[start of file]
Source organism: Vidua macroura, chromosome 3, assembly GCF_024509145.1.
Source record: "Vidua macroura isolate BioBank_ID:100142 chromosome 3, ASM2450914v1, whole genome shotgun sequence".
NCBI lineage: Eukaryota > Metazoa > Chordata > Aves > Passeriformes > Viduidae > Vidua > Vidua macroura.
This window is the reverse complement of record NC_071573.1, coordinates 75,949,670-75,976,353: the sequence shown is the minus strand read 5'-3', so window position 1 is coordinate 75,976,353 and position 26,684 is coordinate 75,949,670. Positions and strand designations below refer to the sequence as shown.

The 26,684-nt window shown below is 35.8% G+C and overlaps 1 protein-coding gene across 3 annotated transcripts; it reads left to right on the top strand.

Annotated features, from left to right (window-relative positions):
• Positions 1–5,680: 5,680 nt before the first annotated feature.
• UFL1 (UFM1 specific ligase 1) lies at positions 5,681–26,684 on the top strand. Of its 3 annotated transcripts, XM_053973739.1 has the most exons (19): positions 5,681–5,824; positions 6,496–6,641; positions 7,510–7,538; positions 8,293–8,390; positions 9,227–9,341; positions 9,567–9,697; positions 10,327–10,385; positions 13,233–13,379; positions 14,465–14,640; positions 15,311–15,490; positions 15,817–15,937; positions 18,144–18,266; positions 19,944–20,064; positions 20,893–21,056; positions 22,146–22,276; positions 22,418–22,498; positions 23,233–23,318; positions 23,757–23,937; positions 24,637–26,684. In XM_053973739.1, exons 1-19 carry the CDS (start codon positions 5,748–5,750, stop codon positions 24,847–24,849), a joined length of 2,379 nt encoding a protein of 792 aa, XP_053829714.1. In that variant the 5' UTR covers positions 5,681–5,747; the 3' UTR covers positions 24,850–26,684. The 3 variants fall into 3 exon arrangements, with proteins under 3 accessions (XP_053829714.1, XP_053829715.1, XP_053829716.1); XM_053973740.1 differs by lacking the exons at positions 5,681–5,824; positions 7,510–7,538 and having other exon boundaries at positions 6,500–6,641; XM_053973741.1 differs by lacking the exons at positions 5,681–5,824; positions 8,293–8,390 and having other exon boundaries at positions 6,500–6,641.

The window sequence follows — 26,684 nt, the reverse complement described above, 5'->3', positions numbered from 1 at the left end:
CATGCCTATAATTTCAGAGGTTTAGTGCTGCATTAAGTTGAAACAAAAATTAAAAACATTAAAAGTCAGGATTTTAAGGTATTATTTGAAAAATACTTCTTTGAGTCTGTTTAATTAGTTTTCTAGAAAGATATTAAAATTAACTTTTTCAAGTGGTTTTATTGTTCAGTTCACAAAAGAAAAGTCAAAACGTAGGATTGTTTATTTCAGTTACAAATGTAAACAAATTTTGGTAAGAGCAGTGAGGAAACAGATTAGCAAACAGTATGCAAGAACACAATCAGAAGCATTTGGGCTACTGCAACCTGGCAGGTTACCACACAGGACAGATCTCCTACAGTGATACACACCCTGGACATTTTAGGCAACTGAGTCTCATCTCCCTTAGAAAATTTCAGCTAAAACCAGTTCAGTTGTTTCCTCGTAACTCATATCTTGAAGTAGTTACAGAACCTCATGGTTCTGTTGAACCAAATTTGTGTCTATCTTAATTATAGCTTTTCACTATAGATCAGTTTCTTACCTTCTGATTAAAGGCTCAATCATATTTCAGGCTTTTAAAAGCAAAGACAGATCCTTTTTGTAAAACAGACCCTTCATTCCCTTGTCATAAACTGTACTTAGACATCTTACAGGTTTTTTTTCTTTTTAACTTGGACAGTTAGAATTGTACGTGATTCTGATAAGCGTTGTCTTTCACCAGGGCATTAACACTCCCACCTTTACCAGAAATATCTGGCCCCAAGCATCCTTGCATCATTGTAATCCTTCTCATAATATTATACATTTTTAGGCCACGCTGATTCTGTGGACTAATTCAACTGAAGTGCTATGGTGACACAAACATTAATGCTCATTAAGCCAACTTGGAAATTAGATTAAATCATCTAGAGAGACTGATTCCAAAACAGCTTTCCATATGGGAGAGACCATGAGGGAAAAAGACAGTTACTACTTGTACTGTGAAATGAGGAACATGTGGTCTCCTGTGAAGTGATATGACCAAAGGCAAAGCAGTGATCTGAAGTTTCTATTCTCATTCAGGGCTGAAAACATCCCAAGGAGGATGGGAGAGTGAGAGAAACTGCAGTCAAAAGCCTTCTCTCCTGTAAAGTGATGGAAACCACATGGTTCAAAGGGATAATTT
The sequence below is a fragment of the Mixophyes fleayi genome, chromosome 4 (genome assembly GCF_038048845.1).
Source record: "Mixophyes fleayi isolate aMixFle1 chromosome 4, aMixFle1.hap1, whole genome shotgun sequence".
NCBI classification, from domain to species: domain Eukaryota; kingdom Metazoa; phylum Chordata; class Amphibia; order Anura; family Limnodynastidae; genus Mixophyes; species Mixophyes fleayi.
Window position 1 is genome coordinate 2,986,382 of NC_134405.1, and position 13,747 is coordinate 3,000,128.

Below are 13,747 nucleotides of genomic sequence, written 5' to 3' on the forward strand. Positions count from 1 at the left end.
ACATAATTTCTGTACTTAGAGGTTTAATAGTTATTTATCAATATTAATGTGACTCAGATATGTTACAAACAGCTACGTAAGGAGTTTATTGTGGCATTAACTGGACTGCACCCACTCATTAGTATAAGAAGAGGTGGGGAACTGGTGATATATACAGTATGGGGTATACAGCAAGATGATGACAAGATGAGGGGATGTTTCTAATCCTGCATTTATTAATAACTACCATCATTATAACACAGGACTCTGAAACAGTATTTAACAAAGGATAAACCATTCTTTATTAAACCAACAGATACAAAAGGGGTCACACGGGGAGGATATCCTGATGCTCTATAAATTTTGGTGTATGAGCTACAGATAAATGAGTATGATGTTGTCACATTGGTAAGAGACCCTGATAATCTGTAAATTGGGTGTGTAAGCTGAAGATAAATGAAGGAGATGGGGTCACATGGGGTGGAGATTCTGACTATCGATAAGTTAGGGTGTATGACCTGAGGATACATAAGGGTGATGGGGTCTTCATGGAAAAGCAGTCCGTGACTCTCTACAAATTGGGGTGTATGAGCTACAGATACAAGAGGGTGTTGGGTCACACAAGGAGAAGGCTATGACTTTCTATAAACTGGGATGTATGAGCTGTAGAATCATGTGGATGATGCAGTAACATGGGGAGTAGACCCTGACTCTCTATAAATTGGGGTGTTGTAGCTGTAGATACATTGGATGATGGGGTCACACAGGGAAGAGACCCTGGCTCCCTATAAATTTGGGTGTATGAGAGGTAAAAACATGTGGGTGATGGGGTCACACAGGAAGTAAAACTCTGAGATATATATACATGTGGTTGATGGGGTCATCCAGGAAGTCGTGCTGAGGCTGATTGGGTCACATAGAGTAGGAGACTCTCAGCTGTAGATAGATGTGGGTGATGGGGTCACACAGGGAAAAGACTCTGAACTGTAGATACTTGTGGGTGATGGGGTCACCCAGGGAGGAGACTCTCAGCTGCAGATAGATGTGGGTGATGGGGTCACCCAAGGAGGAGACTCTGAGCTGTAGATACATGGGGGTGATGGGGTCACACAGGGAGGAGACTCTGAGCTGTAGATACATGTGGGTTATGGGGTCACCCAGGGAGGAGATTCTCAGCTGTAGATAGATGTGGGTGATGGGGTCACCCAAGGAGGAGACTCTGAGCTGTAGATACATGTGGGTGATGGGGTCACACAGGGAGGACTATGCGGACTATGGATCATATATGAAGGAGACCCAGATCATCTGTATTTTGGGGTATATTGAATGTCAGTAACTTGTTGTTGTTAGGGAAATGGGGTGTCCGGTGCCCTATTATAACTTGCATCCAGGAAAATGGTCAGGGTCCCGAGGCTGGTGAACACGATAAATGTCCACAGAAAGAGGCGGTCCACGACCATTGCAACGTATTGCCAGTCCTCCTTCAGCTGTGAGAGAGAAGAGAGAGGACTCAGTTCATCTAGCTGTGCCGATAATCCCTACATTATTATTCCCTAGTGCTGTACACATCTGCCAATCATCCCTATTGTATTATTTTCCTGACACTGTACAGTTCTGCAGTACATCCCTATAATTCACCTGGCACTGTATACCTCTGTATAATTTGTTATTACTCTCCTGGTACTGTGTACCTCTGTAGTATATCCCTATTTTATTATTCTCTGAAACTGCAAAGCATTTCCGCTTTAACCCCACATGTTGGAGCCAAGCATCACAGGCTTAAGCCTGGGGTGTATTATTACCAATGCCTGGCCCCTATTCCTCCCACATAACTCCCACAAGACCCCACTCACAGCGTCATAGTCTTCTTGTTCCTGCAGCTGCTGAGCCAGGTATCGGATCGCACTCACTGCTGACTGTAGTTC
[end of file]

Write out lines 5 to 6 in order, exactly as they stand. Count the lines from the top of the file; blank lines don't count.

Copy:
The 26,684-nt window shown below is 35.8% G+C and overlaps 1 protein-coding gene across 3 annotated transcripts; it reads left to right on the top strand.

Annotated features, from left to right (window-relative positions):